Get Fired UP! Tips for Baking on the Grill

Nothing says summer quite like the smell and sound of food sizzling on the grill.  In previous blogs, tips for grilling meat and sides—fruits and vegetables—were shared.  Did you know that you can use your grill as an oven for baking, too? 

Anything you can bake in a kitchen oven – casseroles, pies, cookies, brownies, pizza, coffee cake, bread – can be baked on a gas or charcoal grill all summer long without heating up the kitchen.  While you don’t need to adjust the recipes, you do need to figure out how to turn direct heat into indirect heat. Every grill is different, so you’ll need to figure out what will work best with what you’ve got. It’s also a good idea to start with something simple (I started with brownies and pizza) and work up to more complicated baked goods. It may take some time to get it just right, so be patient and write down what you learn along the way. Here are some tips to get you started.

Start with a clean grill.  You don’t want your baked goods to taste like last night’s onions or brats or whatever was grilled last.

Preheat the grill.  Weber [1] has some great tips for preheating and baking with both gas and charcoal grills.  I have a gas grill and have found that preheating to 25⁰ F higher than the desired temperature is helpful.  Heat is lost when placing the unbaked items inside and is not regained as quickly as in an oven.  Every grill is different, so getting the temperature right may take some experimenting. If your grill doesn’t have a built-in thermometer as mine does, invest in one as knowing the temperature inside the grill is important.

Use indirect heat.  To create indirect heat, turning off some burners on a gas grill will be necessary to create indirect heat.  My grill has three burners so I turn 1 and 3 to medium and turn off 2 allowing me to bake in the middle of the grill.   Sometimes, I find the need to turn off both 1 and 2 and use only 3 for heat giving me more space on the grill for baking.  For charcoal grills, move the charcoal to one side of the grill and bake on the side away from the heat.

Choose baking dishes that withstand intense heat.  A pizza stone or a cast iron skillet are perfect options. I bake cookies, pizza, and bread on my pizza stone and casseroles, cakes, brownies, cobblers, and crisps in my cast iron skillet!  Avoid using glassware even if it is Pyrex® as it is prone to breaking despite using indirect grill heat. Grill mats are another options for some baked goods.

Choose recipes that are forgiving.  Since grill baking is less precise than oven baking, choose recipes that will withstand the fluctuating temperatures on a grill.  Cakes are the most finicky. I’ve had the best luck with pizza, brownies, fruit crisps, and casserole dishes.  Flatter, artesian-type breads usually do well for me, too.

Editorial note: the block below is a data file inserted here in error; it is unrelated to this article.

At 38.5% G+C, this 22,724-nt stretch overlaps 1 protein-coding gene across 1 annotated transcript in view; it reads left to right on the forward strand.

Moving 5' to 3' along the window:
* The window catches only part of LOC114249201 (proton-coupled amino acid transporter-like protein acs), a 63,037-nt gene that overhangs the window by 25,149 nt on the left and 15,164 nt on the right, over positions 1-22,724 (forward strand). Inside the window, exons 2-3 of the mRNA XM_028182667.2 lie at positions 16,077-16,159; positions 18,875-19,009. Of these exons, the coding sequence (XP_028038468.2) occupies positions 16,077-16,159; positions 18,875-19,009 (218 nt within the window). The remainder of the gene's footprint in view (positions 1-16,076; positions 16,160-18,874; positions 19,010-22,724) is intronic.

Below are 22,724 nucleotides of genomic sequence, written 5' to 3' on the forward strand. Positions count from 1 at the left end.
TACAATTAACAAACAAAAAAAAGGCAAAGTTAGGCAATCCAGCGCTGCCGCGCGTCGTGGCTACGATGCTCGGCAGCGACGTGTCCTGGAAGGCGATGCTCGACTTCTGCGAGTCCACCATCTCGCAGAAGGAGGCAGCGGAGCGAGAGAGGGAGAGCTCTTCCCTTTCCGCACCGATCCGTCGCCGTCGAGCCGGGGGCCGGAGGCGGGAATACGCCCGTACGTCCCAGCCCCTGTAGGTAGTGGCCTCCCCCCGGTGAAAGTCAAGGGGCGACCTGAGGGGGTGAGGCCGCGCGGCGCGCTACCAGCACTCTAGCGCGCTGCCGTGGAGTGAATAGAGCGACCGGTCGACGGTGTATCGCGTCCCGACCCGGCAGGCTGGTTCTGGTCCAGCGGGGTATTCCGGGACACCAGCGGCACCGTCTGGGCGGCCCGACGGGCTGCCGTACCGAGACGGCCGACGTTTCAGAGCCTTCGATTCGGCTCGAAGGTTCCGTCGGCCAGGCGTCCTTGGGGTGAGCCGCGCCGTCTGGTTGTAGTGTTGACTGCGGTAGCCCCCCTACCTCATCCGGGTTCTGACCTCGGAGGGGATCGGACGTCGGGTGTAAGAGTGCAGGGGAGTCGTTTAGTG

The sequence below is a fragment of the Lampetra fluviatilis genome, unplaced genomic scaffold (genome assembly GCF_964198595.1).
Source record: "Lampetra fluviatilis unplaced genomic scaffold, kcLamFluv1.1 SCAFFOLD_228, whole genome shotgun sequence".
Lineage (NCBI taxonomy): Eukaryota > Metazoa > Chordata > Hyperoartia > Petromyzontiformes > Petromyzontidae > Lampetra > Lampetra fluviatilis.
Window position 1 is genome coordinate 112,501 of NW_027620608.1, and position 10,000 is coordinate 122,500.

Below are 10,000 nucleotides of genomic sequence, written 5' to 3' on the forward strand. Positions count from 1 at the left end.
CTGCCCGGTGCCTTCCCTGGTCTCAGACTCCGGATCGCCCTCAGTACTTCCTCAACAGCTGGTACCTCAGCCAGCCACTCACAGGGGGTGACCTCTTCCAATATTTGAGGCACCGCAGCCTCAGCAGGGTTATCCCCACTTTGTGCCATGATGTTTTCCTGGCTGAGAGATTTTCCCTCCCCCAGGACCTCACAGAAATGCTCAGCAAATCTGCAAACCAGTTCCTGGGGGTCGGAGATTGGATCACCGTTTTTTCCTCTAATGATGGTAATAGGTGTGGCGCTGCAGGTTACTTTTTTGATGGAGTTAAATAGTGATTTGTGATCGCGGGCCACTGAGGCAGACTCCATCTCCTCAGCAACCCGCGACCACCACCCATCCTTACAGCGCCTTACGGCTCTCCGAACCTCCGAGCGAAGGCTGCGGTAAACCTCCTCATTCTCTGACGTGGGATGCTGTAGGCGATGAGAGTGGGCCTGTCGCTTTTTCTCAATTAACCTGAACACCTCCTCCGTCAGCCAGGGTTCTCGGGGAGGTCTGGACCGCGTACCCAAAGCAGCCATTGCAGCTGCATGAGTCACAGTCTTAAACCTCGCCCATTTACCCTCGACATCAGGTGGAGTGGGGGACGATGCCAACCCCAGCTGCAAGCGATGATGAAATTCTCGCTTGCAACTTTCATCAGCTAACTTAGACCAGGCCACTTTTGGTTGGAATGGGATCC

Keep an eye on the temperature while baking.  Grill temperature fluctuates more than the oven so sometimes adjustment of temperature is necessary.  I’ve found this to be particularly true when there is wind. Check the temperature frequently while baking and adjust as necessary.

Avoid the temptation to lift the lid.  Lifting the lids releases a lot of heat.  Use your nose as much as possible and if you must lift the lid, make it quick.  It takes a little practice to know that distinct perfect—DONE—smell.  (We all know the one of food baked too long.) 

Grill baking time may be different than oven baking time.  I find that baking goes faster in the grill than in my oven and that the same recipe can vary in time depending upon grill conditions.  While the traditional toothpick inserted into the middle technique works well to determine doneness, it is helpful to insert a temperature probe into the center of the unbaked product to determine when some baked items are done.  For example, cake is done when the probe reaches 210⁰ F.

Baking in a grill takes experimentation and patience.  Grilled baked goods may not turn out the same as baked in an oven.  There may be signs of hot spots or browned more than usual on the bottom.  As long as they are not over-baked (burned), they will still be tasty.  By using your grill, you’ve kept the kitchen cool.  And as a bonus, in the event of a power outage, you will have learned a means of baking without an oven.  Check out Get Fired UP!  Tips for Grilling Meat and Sides—Fruits and Vegetables for additional grilling tips and get into summer grilling in a big way!

This blog was reviewed by Anirudh Naig, Associate Professor in Hospitality Management & State Extension Specialist for Retail Food Safety at Iowa State University.

Marlene Geiger

I am a graduate of the University of Nebraska-Lincoln with a BS in Home Economics Education and Extension and from Colorado State University with a MS in Textiles and Clothing. I enjoy spending time with family and friends, gardening, quilting, cooking, sewing, and sharing knowledge and experience with others.

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